Within the cycle of circular economy, resource optimization is key to reducing the amount of waste that is disposed downstream. Therefore, the factor that we must take into account alongside waste management is the question of whether we have made the most use of each and every item.
Such is the case for funeral wreaths, an emotional necessity for commemorating the dearly departed. However, after use or once the flowers have wilted, these wreaths transform into different types of waste, like flowers, straw, and wooden frames. This inspired Nontikarn Assarasakorn, heiress to a plastic mat manufacturer, to envision that her family’s products could add value both in terms of aesthetics and functionality, resulting in “La Luek” wreaths, made from 100% recycled plastic mats.
Born into a family that has manufactured plastic mats for over 50 years, Nontikarn began to develop an environmental consciousness that led her to consider the ways in which they, as manufacturers of plastic products, could help the environment while instilling awareness among consumers of how to maximize the utility of plastic. Thus, she resolved to transition to the use of recycled plastic resins for the production of mats instead of relying on virgin resins as previously done.
“We recognized that consumers view plastic as a problem, so we thought about what we could do. We started by gradually switching from virgin plastic resin to recycled plastic while maintaining the same product features and quality. With gradual development, we were able to utilize 100% recycled plastic, and once we achieved success with the material, we took the next step of considering how we could utilize our product in other applications.”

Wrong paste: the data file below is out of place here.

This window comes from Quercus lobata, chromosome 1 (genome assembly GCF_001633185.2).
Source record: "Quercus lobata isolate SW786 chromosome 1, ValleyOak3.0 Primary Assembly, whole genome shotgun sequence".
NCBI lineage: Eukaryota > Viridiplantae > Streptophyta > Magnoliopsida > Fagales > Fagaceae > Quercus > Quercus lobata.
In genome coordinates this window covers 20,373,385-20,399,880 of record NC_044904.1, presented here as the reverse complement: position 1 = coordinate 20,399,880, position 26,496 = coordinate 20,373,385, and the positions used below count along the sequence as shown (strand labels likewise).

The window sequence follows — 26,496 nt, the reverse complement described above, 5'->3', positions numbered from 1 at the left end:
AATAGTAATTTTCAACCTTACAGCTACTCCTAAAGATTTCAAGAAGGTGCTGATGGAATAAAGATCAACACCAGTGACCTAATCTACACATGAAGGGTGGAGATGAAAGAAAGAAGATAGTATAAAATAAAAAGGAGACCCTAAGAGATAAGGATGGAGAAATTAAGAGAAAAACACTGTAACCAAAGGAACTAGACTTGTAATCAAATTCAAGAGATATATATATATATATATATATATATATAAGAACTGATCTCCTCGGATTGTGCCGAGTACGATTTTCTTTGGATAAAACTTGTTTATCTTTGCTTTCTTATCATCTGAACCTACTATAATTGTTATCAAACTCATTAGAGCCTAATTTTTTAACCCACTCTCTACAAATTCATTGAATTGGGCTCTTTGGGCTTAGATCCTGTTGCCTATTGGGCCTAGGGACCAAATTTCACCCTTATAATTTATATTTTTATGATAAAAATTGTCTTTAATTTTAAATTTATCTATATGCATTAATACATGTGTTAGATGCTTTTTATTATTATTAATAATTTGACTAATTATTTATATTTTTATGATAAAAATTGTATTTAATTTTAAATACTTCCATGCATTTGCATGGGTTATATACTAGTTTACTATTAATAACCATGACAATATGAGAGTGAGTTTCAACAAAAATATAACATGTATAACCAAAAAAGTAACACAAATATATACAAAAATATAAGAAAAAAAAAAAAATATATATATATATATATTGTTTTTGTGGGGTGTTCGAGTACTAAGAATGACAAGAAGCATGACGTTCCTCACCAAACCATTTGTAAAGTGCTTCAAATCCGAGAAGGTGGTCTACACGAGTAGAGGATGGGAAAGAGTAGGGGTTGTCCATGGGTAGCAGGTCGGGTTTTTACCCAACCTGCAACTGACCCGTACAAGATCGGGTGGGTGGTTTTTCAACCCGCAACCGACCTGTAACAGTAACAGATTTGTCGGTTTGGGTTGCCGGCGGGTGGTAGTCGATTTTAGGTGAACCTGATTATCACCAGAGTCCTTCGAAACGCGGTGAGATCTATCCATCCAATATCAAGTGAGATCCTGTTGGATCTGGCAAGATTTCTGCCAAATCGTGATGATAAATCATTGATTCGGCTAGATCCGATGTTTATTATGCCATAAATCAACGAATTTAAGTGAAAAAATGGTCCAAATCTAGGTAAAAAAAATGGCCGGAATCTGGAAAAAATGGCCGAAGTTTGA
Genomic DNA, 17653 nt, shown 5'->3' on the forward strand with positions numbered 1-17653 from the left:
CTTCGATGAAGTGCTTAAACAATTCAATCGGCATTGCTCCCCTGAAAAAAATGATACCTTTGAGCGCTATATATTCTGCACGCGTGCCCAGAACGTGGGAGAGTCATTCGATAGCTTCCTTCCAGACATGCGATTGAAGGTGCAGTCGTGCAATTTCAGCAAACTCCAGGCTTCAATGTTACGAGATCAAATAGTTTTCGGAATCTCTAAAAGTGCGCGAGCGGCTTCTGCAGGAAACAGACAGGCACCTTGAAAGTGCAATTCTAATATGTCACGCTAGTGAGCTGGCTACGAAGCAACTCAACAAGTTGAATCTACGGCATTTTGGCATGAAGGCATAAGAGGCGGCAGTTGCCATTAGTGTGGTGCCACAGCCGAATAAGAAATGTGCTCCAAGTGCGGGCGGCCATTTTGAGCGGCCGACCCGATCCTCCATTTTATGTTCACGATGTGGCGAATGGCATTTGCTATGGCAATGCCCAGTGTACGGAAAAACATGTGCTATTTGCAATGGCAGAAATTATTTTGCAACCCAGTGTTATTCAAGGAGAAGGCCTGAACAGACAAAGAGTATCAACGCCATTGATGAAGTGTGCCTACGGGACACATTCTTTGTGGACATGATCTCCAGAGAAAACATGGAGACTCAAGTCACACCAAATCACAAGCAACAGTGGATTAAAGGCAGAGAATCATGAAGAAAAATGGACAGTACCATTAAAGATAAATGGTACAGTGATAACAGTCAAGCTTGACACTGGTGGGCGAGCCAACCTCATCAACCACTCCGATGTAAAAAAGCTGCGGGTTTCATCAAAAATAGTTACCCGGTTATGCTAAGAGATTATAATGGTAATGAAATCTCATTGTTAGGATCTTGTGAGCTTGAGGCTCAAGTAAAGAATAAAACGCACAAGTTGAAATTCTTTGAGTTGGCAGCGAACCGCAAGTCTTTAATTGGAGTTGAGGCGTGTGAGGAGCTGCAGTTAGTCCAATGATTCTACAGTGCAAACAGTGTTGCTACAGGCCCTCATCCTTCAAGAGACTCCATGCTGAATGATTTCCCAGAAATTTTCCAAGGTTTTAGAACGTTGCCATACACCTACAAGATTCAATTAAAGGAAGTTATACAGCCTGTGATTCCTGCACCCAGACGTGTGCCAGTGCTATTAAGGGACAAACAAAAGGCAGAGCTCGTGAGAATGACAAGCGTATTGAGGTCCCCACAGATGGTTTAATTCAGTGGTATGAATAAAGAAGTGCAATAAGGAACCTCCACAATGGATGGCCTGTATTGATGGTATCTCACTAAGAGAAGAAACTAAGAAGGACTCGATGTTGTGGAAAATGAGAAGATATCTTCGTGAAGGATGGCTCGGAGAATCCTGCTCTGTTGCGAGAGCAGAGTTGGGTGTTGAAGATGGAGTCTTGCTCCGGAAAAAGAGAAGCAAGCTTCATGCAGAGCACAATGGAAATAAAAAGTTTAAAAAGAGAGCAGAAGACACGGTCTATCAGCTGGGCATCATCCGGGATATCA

To leverage the production of recycled plastic mats to create a novel product, Nontikarn turned her focus to waste and saw that a single funeral wreath produces many types of waste. “So, we combined all the ideas together. We were already using recycled plastic in production, and this would give further use to our product. That’s why we created the mat wreath. This is not to mention that mats are already items used in temples to begin with.”
This innovative application of plastic mats was thus born, starting from the design process by updating the appearance of the plastic mats, both in terms of color and pattern, to be more contemporary and suited to people of all ages, all the way to designing the mat wreaths themselves to be aesthetically pleasing and respectful for both senders and recipients as well as being suitable for use in temples as if they were any other decorative item.
“The younger generation is very environmentally conscious, but we didn’t know exactly what to do,” Nontikarn explains, “because we don’t have a manual or official guidelines on how to manage different types of waste, so each person has their own method; therefore, as manufacturers of plastic products, we should be the ones to take initiative and take part in realizing a circular economy to create mutual benefits for everyone in society.”
In much the same way, if everyone in society pitches in and takes action, collaboration on individual levels can snowball and eventually help build a beautiful world and a sustainable future for generations to come.
We are all well aware that plastic has a long lifespan, but everyone focuses on the negative side of this aspect, how long it takes for plastic to degrade, and how this harms the environment. Instead, we should regard the longevity of plastic as a benefit, a feature that enables the material to be reused over and over again until the end of its lifespan.
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